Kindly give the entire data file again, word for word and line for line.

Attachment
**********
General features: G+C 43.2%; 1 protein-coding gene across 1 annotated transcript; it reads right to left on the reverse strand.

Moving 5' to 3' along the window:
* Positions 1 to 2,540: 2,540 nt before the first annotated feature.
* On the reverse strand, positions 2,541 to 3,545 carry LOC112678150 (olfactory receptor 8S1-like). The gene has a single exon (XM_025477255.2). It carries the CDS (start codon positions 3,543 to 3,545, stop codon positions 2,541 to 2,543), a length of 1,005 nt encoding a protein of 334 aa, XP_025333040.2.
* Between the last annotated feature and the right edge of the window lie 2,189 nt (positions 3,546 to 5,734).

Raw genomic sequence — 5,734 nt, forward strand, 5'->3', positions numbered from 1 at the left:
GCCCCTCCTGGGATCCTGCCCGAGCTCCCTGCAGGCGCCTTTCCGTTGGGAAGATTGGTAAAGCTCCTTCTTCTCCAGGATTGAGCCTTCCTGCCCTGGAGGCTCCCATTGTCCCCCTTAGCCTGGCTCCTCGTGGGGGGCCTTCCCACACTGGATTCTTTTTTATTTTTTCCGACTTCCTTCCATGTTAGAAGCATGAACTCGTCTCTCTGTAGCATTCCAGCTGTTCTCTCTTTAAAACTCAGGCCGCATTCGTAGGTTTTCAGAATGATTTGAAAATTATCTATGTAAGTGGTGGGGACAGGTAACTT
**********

General features: G+C 43.2%; 1 protein-coding gene across 1 annotated transcript; it reads right to left on the reverse strand.

Moving 5' to 3' along the window:
* Positions 1 to 2,540: 2,540 nt before the first annotated feature.
* On the reverse strand, positions 2,541 to 3,545 carry LOC112678150 (olfactory receptor 8S1-like). The gene has a single exon (XM_025477255.2). It carries the CDS (start codon positions 3,543 to 3,545, stop codon positions 2,541 to 2,543), a length of 1,005 nt encoding a protein of 334 aa, XP_025333040.2.
* Between the last annotated feature and the right edge of the window lie 2,189 nt (positions 3,546 to 5,734).

Raw genomic sequence — 5,734 nt, forward strand, 5'->3', positions numbered from 1 at the left:
GCCCCTCCTGGGATCCTGCCCGAGCTCCCTGCAGGCGCCTTTCCGTTGGGAAGATTGGTAAAGCTCCTTCTTCTCCAGGATTGAGCCTTCCTGCCCTGGAGGCTCCCATTGTCCCCCTTAGCCTGGCTCCTCGTGGGGGGCCTTCCCACACTGGATTCTTTTTTATTTTTTCCGACTTCCTTCCATGTTAGAAGCATGAACTCGTCTCTCTGTAGCATTCCAGCTGTTCTCTCTTTAAAACTCAGGCCGCATTCGTAGGTTTTCAGAATGATTTGAAAATTATCTATGTAAGTGGTGGGGACAGGTAACTT